I MADE A new acquaintance the other day in Washington. We were brought together by a well-meaning mutual friend who thought we would want to share our common experience: the sudden death of a spouse.
Only a few days before that a dear friend had died in a car crash in Virginia. He was 60, the same age as my own husband who died three and a half years ago in France. Just as I had begun to feel that I was emerging at last from the dark tunnel of bereavement, I was thrust back into the company of the grief-stricken, trying to comfort two widows while knowing exactly the suffering that lay in store for them.
As widows, we have entered a world of grief for which we are not prepared. There is no rule book, and nobody knows how long the pain will last. When you are taken to a hospital for an operation, you consent to the treatment and you receive instructions on what to expect. There is no such thing for grief, for which consent is not required.I went to bed on January 24, 2009, in my London house and woke up a widow. My French husband had died, alone, in the family home in Brittany. Our last conversation, the day before, had been about the emptying of the septic tank.
I was certainly unprepared for the brutality of loss and the overwhelming power of the emotions that followed. At first there was numbness, followed by sorrow, rage and latterly, self-pity. Friends were of course sympathetic, but unless they had experienced the death of a partner, they did not know how to behave. I had been in the same position myself, expressing condolences and then thinking that as the bereaved person seemed O.K., they were O.K.
I now know that while you might look like your usual self, talking to strangers at a social occasion can be an ordeal. What do you say to a friend who asks you whether you are dating? Some now tell me that they didn’t want to ask how I was for fear of upsetting me. I don’t blame them. For almost two years, I couldn’t talk about Sylvain without choking up.Then, when you are at your most vulnerable, you have the daunting task of sorting out an estate. In my case, in a foreign land. In the village where my husband died, I was informed by the woman at the funeral home, with the blonde chill of a Catherine Deneuve, that his bank account had been frozen and that my mother-in-law had the power of attorney. Nobody told me that there are people who can sort out the paperwork for you, a task that took me 18 months, swimming upstream through the layers of French bureaucracy.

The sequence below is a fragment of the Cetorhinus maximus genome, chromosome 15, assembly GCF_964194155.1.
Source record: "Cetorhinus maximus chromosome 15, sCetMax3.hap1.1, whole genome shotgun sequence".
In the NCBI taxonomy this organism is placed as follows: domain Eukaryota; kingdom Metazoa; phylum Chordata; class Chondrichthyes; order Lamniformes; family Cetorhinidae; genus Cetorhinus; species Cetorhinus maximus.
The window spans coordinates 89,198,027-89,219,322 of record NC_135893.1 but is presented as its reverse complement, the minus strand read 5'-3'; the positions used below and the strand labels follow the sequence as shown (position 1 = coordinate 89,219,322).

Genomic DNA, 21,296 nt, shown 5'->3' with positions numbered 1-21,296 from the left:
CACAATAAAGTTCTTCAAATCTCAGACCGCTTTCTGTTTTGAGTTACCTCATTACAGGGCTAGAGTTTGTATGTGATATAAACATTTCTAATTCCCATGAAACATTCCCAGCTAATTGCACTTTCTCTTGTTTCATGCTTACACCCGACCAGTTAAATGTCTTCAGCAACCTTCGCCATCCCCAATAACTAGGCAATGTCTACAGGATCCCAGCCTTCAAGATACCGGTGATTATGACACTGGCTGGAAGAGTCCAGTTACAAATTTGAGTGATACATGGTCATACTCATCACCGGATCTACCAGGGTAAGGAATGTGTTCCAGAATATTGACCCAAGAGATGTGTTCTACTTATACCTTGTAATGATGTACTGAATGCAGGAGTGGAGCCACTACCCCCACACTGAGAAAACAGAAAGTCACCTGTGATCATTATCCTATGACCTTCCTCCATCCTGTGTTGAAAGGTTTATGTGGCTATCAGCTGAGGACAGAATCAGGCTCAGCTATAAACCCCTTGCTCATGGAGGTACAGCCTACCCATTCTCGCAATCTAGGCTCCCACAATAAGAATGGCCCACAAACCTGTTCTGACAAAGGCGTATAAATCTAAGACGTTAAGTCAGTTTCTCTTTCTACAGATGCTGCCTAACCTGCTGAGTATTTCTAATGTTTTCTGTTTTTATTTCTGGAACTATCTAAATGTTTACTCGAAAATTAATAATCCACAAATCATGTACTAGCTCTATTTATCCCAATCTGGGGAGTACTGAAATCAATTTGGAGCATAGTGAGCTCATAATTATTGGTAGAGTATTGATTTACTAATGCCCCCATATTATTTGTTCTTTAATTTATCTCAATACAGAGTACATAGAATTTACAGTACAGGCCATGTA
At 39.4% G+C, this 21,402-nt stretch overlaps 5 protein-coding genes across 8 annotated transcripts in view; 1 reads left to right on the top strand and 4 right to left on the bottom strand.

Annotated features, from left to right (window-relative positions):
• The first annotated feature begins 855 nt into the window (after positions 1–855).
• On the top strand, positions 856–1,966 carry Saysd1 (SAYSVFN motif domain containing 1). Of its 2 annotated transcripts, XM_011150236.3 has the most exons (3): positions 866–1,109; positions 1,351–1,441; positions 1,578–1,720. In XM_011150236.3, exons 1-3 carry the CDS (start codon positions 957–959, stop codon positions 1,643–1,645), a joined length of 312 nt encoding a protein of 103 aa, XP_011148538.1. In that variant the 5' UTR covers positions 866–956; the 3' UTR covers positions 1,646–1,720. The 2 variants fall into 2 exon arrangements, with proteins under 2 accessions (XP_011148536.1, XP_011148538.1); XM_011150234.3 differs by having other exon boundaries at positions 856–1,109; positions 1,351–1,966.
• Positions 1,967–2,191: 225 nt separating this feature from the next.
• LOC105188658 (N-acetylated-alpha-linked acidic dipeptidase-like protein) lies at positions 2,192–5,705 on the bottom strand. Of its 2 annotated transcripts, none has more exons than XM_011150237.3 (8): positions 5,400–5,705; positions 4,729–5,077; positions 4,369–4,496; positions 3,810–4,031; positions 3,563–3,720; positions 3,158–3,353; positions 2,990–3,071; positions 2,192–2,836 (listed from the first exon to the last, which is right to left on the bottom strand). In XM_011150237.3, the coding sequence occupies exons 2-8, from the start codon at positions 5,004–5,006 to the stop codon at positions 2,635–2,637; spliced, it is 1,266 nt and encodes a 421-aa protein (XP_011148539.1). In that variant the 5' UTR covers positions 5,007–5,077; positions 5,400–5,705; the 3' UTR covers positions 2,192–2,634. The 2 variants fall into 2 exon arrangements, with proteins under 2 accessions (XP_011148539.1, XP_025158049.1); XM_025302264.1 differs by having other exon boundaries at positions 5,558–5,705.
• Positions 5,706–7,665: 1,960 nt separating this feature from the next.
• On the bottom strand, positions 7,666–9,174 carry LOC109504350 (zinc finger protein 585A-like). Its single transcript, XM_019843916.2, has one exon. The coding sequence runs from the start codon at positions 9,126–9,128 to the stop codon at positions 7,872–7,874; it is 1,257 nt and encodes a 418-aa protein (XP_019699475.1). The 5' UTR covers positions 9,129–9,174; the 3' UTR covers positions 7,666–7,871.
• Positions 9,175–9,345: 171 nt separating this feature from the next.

Some say that grief is associated with madness. I certainly behaved irrationally, even recklessly, in the months after Sylvain’s death: I gave up my job and moved to Washington. I wanted to reinvent myself in a “new” environment while excising the painful memories of places where we had been together.But how can you forget your cherished memories, which come back every day? By moving across the ocean, I also distanced myself physically from my support network, the close friends and family who knew me best.
Everyone’s experience of grief is different. A colleague in London consulted a grief counselor over her loss. I suspect that in America I would have been offered medication.But when I went to my doctor in London with an unrelated complaint, and burst into tears during the consultation, he simply pushed a box of Kleenex across the table.One of the best pieces of advice I had came from a friend whose husband died suddenly the year before Sylvain. “Don’t forget that you are you,” she said cryptically. How right she was. She meant that I should not allow myself to be changed by my experience of grief.So that’s my advice to you, Alex and Celia. Never forget that you are you. Welcome to the sisterhood. – Khaleejnews